Sunday, July 24, 2016

Italian Food--Eat Your Heart Out

It's the heart of summer.
It's triple-digit hot.
So of course it's time to cook Italian food over the stove.

After the trip of a lifetime to Italy this spring, I promised to cook Italian this summer. I decided to learn to cook from the best, Marcela Hazan, and her cookbook Essentials of Classic Italian Cooking full of essential, need-to-know recipes of, well the classic dishes of Italian cooking.

Update: I have made over three dozen recipes from Marcela's book.

Newsflash: Marcela does not disappoint.

Newsflash P.S.: My jeans are getting snug because I am eating so much good food but still! I cannot stop cooking and eating Italian!

I made and ate Marcela's fresh carrot salad (Directions: shred the carrots, toss them with salt, olive oil, and lemon.)  Verdict: Amazing. It will re-energize your love for carrots.

I made and ate her Cubed Eggplant (Directions: Soften eggplant; Cube eggplant; Eat eggplant.) Verdict: Fabulous. It will make you ask: "Eggplant, where have you been my whole life?"

I got so inspired by Italian food that I veered from Marcela to experiment on my own. In an effort to get my daughter to eat more vegetables, I made creamy peas. Instead Mr. Wonderful and I arm-wrestled over who would eat her peas. It was our first argument in years. If you want to make this recipe, be sure to double it.

I made and ate a tomato and fennel hot casserole twice. It was so good I only remembered to take a picture after I'd eaten most of it the second time. Verdict: It's the best way to enjoy all this summer's tomato bounty.

I've made more dishes, but right now the kitchen and Marcela are calling me to get back to cooking and eating. So until next time, friends: Buon Appetito!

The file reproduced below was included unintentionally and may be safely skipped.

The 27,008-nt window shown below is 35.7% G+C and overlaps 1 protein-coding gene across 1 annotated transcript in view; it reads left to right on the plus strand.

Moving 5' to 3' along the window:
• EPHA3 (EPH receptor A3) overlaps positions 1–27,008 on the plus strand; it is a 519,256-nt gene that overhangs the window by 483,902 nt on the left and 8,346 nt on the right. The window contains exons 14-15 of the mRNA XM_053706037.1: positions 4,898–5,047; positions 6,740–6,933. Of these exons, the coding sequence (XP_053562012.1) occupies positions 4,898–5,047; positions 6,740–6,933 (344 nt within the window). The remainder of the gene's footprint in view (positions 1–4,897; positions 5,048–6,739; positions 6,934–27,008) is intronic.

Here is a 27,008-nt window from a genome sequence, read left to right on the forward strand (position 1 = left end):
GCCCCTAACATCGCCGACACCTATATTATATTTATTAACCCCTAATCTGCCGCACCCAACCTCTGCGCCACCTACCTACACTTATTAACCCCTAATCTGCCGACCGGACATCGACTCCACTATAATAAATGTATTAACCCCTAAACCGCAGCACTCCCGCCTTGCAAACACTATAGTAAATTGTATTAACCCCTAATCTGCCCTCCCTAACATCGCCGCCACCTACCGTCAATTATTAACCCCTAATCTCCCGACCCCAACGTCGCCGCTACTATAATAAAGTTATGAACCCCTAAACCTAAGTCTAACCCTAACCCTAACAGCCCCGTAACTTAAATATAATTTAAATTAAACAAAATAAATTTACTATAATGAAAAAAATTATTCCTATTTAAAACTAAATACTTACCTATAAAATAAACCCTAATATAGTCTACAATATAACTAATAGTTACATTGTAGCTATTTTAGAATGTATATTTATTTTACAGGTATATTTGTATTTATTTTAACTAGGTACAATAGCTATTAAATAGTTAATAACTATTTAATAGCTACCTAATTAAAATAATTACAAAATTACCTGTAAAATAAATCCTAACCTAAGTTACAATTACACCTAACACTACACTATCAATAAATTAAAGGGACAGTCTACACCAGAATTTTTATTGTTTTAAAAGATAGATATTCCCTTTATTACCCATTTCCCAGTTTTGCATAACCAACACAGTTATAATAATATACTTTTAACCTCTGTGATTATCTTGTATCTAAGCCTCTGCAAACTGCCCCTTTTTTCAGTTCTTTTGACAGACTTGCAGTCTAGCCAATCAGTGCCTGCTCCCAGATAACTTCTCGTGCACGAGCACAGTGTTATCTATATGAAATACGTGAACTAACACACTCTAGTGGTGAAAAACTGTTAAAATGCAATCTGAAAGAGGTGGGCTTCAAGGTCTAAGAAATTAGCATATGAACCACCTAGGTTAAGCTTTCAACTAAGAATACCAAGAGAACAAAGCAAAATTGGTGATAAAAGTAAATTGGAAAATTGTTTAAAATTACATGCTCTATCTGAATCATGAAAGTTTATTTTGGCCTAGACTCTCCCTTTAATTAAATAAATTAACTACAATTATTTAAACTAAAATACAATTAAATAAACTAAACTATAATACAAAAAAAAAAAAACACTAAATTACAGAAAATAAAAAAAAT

Sunday, July 17, 2016

Thanks for the Memories

The sun is shining, the pool water is 78 degrees, and there aren’t any home improvement projects on the horizon. Ahhh. Finally a relaxing day in our suburban California paradise. Here I come pool! What, I thought, could spoil this idyll? 

“You should replace your roof,” our 86 year-old neighbor called out from the perch of his lawn chair.
“Good morning, Harold,” I said plucking the newspaper from the driveway. “But our roof is fine.” 
“Your roof’s at least seven years old,” he said eyeing the shingles on our house as if he were a California Highway Patrol stopping a drunk driver on St. Patrick’s Day. Ever since Christmastime when Harold and Norma had gotten a new roof for their house, the 86 year-old had become the self-styled expert at home coverings doling out advice as he saw fit. Like now. “You should replace it.”
“Thanks, Harold, but it’s fine.”
“Oh,” he shrugged. “You want your roof to fall in? Well that’s your business.”

Months ago when the fear and excitement of the weather phenomenon known as El Nino was sweeping California bringing promises of wet weather and an end to the drought, a bajillion Golden State homeowners got their roofs redone. You couldn’t walk down a street where there wasn’t at least half a dozen homes getting their roofs stripped and re-shingled. Harold and Jean were two such eager homeowners. Since our elderly neighbors had witnessed the entire history of our house from our moving in day stretching back to the California Gold Rush, we asked them how old our roof was. 

“It was just redone,” Harold had said at the time. “About a year or two before you got here.” Which comforted us, giving Mr. Wonderful and me the confidence not to re-roof our house in the pre-El Nino rush. 

But now in one morning stroll to fetch the paper, our roof had aged becoming seven years old? Hmmm. Maybe Harold’s memory was off?

Taking the baby out for a walk I saw our 85 year-old neighbor in the driveway.
“Afternoon, Norma—”
“Harold’s wrong about the age of your roof,” she said hauling grocery bags out of her car.  
“Excuse me?”
“You roof’s at least ten years old.”

I found this nugget of information disturbing for several reasons: 1) Our neighbors discussed our roof’s history when we weren’t present; 2) Kids grow up fast, but our roof was aging faster than my child; 2) and 3) I still wanted to get in the pool but the pressure of buying a new roof was inserting cracks into my perfect summer idyll. Maybe Norma’s memory was off?